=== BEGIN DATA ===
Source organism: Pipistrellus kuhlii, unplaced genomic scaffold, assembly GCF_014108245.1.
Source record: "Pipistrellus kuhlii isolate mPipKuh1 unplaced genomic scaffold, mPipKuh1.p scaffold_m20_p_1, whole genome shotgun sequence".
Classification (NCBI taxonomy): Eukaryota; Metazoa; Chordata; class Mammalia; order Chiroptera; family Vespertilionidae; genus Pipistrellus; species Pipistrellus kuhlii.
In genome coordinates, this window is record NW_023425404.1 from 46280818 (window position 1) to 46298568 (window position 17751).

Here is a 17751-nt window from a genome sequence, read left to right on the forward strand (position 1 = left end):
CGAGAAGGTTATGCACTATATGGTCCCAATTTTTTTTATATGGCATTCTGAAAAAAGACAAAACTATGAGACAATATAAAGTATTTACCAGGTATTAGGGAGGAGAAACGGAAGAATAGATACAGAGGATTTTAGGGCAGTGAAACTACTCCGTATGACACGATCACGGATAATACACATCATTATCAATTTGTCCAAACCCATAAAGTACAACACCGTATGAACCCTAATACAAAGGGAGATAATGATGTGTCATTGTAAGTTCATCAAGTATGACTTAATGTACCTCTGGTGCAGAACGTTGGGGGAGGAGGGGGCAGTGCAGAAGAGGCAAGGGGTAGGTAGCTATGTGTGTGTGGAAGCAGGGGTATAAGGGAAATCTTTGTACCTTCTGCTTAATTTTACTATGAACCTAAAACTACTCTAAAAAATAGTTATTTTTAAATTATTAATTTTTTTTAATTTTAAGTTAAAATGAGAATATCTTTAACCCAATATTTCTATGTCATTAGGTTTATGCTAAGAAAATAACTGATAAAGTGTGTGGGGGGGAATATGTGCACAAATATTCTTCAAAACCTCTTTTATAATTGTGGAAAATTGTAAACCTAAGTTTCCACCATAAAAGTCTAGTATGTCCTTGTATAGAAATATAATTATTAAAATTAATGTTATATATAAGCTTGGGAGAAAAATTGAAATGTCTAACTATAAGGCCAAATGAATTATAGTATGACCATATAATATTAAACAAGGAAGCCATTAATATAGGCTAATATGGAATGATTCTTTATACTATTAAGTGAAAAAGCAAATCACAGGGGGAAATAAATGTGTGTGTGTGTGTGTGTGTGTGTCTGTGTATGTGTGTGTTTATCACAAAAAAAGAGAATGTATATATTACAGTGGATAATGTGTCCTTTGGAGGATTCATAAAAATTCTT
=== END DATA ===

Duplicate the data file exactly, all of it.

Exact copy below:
Source organism: Pipistrellus kuhlii, unplaced genomic scaffold, assembly GCF_014108245.1.
Source record: "Pipistrellus kuhlii isolate mPipKuh1 unplaced genomic scaffold, mPipKuh1.p scaffold_m20_p_1, whole genome shotgun sequence".
Classification (NCBI taxonomy): Eukaryota; Metazoa; Chordata; class Mammalia; order Chiroptera; family Vespertilionidae; genus Pipistrellus; species Pipistrellus kuhlii.
In genome coordinates, this window is record NW_023425404.1 from 46280818 (window position 1) to 46298568 (window position 17751).

Here is a 17751-nt window from a genome sequence, read left to right on the forward strand (position 1 = left end):
CGAGAAGGTTATGCACTATATGGTCCCAATTTTTTTTATATGGCATTCTGAAAAAAGACAAAACTATGAGACAATATAAAGTATTTACCAGGTATTAGGGAGGAGAAACGGAAGAATAGATACAGAGGATTTTAGGGCAGTGAAACTACTCCGTATGACACGATCACGGATAATACACATCATTATCAATTTGTCCAAACCCATAAAGTACAACACCGTATGAACCCTAATACAAAGGGAGATAATGATGTGTCATTGTAAGTTCATCAAGTATGACTTAATGTACCTCTGGTGCAGAACGTTGGGGGAGGAGGGGGCAGTGCAGAAGAGGCAAGGGGTAGGTAGCTATGTGTGTGTGGAAGCAGGGGTATAAGGGAAATCTTTGTACCTTCTGCTTAATTTTACTATGAACCTAAAACTACTCTAAAAAATAGTTATTTTTAAATTATTAATTTTTTTTAATTTTAAGTTAAAATGAGAATATCTTTAACCCAATATTTCTATGTCATTAGGTTTATGCTAAGAAAATAACTGATAAAGTGTGTGGGGGGGAATATGTGCACAAATATTCTTCAAAACCTCTTTTATAATTGTGGAAAATTGTAAACCTAAGTTTCCACCATAAAAGTCTAGTATGTCCTTGTATAGAAATATAATTATTAAAATTAATGTTATATATAAGCTTGGGAGAAAAATTGAAATGTCTAACTATAAGGCCAAATGAATTATAGTATGACCATATAATATTAAACAAGGAAGCCATTAATATAGGCTAATATGGAATGATTCTTTATACTATTAAGTGAAAAAGCAAATCACAGGGGGAAATAAATGTGTGTGTGTGTGTGTGTGTGTGTCTGTGTATGTGTGTGTTTATCACAAAAAAAGAGAATGTATATATTACAGTGGATAATGTGTCCTTTGGAGGATTCATAAAAATTCTT